Pennsylvania law provides a lot of protections for people who buy new and used cars.  We provide more specific information in our Lemon Law and Auto Fraud page, but here we wanted to provide a quick reference guide to determine whether you have a Lemon.

  •  Is your vehicle new or used?

If it is used, it isn’t a Lemon.  The Lemon Law requires your vehicle to the less than a year old and have less than 12,000 miles.  Even if someone sells you are car within the first year and 12,000 miles, it likely isn’t going to qualify as a Lemon because you were not the first purchaser.  If you buy a car from a dealership that suffers from defects that would otherwise qualify it as a Lemon, you may have another violation of Pennsylvania Law.

  • How many times have you had the same issue repaired?  

The Lemon Law requires multiple repair attempts to the same or similar defect.  If you take your car in once for a bad transmission, it isn’t a Lemon unless it was out of service for more than 30 days.  However, if you take your car in for a bad transmission 3 times, then there is a serious problem and the Lemon Law may provide you some help.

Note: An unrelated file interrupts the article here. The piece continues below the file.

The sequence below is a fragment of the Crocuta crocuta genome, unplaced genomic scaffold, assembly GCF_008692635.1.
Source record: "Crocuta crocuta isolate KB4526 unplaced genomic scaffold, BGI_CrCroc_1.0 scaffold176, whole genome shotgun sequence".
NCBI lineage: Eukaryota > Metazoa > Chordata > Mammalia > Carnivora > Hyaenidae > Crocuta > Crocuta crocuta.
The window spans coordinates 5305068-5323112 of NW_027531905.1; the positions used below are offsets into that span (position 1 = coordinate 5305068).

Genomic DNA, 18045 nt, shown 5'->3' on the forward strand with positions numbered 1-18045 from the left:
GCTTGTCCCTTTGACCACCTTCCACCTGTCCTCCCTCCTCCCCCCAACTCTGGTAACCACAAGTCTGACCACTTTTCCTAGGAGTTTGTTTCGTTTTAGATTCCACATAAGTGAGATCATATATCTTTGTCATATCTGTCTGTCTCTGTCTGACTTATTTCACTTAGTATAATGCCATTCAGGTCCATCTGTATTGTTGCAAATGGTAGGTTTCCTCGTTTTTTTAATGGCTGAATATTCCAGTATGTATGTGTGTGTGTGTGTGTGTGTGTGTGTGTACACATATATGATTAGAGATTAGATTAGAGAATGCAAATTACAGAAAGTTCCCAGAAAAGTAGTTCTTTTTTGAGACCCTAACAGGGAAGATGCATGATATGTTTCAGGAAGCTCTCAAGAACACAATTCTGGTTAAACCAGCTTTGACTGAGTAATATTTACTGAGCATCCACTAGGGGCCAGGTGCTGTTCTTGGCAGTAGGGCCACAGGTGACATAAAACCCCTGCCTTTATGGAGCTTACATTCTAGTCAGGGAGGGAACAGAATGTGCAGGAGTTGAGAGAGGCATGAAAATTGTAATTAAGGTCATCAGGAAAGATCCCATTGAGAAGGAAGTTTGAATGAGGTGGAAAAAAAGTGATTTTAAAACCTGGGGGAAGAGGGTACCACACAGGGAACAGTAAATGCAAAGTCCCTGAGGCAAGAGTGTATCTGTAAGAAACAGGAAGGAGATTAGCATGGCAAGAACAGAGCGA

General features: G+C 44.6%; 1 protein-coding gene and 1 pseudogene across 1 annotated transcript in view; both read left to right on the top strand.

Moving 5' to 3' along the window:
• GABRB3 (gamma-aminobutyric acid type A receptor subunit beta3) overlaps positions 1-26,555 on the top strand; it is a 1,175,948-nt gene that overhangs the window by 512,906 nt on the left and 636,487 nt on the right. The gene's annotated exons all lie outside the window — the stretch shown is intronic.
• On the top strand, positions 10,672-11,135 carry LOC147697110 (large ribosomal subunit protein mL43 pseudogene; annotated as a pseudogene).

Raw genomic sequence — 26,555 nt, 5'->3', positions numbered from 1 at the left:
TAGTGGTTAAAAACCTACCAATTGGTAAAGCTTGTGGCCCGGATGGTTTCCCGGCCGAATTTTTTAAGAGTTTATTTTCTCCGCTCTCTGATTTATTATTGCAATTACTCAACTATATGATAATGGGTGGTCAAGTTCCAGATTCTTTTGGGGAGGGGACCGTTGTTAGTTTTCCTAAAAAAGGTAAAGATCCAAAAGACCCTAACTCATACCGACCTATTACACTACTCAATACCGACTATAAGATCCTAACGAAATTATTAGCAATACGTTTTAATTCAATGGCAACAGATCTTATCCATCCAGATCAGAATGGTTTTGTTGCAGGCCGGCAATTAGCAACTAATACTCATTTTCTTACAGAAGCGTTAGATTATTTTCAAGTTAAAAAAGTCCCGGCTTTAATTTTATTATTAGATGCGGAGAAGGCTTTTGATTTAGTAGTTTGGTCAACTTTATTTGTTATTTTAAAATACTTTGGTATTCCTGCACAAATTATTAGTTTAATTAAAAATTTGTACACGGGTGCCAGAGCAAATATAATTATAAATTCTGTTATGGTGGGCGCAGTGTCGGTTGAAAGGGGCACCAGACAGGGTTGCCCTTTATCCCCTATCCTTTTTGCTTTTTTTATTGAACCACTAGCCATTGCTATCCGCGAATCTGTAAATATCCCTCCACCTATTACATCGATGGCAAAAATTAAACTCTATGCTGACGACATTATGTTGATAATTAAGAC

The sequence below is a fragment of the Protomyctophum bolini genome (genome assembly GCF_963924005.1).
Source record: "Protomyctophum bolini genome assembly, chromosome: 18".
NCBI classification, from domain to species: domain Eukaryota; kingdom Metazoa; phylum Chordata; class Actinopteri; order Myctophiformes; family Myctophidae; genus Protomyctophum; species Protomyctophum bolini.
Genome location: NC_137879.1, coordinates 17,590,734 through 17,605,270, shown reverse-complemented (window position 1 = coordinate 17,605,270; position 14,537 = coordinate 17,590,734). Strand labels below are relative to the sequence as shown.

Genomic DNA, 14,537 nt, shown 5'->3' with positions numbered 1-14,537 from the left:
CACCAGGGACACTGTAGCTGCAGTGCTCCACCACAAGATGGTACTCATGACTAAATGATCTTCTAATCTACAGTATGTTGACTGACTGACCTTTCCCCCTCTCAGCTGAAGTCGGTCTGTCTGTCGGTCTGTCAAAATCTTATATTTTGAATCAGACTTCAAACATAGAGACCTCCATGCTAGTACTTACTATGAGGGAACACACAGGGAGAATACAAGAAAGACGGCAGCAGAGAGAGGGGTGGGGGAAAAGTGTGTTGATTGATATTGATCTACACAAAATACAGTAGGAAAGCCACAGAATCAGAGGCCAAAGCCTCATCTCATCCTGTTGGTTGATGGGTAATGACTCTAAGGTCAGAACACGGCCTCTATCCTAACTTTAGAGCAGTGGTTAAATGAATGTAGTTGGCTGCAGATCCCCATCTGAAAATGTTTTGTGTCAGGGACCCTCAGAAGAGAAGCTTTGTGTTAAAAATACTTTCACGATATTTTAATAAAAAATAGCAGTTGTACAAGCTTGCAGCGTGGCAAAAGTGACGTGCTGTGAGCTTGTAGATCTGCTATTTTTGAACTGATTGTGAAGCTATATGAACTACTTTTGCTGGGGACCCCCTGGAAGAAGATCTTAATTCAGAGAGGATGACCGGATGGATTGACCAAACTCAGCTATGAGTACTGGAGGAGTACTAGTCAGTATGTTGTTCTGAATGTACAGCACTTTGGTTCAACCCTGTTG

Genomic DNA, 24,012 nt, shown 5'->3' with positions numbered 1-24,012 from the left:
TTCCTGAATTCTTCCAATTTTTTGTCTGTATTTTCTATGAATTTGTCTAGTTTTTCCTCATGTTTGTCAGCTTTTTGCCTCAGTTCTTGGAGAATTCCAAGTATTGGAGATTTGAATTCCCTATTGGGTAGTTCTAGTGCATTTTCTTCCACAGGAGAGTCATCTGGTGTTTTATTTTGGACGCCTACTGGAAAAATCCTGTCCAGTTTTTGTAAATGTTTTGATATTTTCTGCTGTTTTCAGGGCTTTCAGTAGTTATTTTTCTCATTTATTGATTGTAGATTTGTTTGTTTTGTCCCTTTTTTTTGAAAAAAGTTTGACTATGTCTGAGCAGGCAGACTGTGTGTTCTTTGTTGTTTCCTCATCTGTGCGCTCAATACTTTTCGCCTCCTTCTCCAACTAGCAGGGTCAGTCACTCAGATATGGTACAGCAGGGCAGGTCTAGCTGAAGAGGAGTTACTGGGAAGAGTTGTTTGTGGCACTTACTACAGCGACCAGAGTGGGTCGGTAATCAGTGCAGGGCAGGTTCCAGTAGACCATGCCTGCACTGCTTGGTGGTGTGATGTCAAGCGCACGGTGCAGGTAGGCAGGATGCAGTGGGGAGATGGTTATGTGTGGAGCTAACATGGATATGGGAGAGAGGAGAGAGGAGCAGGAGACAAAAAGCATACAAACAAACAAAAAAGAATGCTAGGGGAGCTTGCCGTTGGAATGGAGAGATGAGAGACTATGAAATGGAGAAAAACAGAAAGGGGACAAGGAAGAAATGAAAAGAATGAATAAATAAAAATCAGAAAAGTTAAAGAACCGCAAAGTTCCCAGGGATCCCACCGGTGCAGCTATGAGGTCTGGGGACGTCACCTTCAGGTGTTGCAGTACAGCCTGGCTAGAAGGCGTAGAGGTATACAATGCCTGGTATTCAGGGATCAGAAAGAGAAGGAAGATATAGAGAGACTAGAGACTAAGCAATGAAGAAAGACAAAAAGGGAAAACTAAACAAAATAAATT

If you bought a new car and it has been in the shop more than 3 times, then you might have a Lemon.  There are a couple of other factors that apply, and we need to see your service records.  But, those are the first two hurdles to jump over.

If you bought a used car that has been in the shop more than 3 times, you don’t have a Lemon, but there are other laws that apply, like the Magnuson Moss Warranty Act or the Pennsylvania Auto Industry Trade Practices Act.  Both Acts protects buyers of used cars.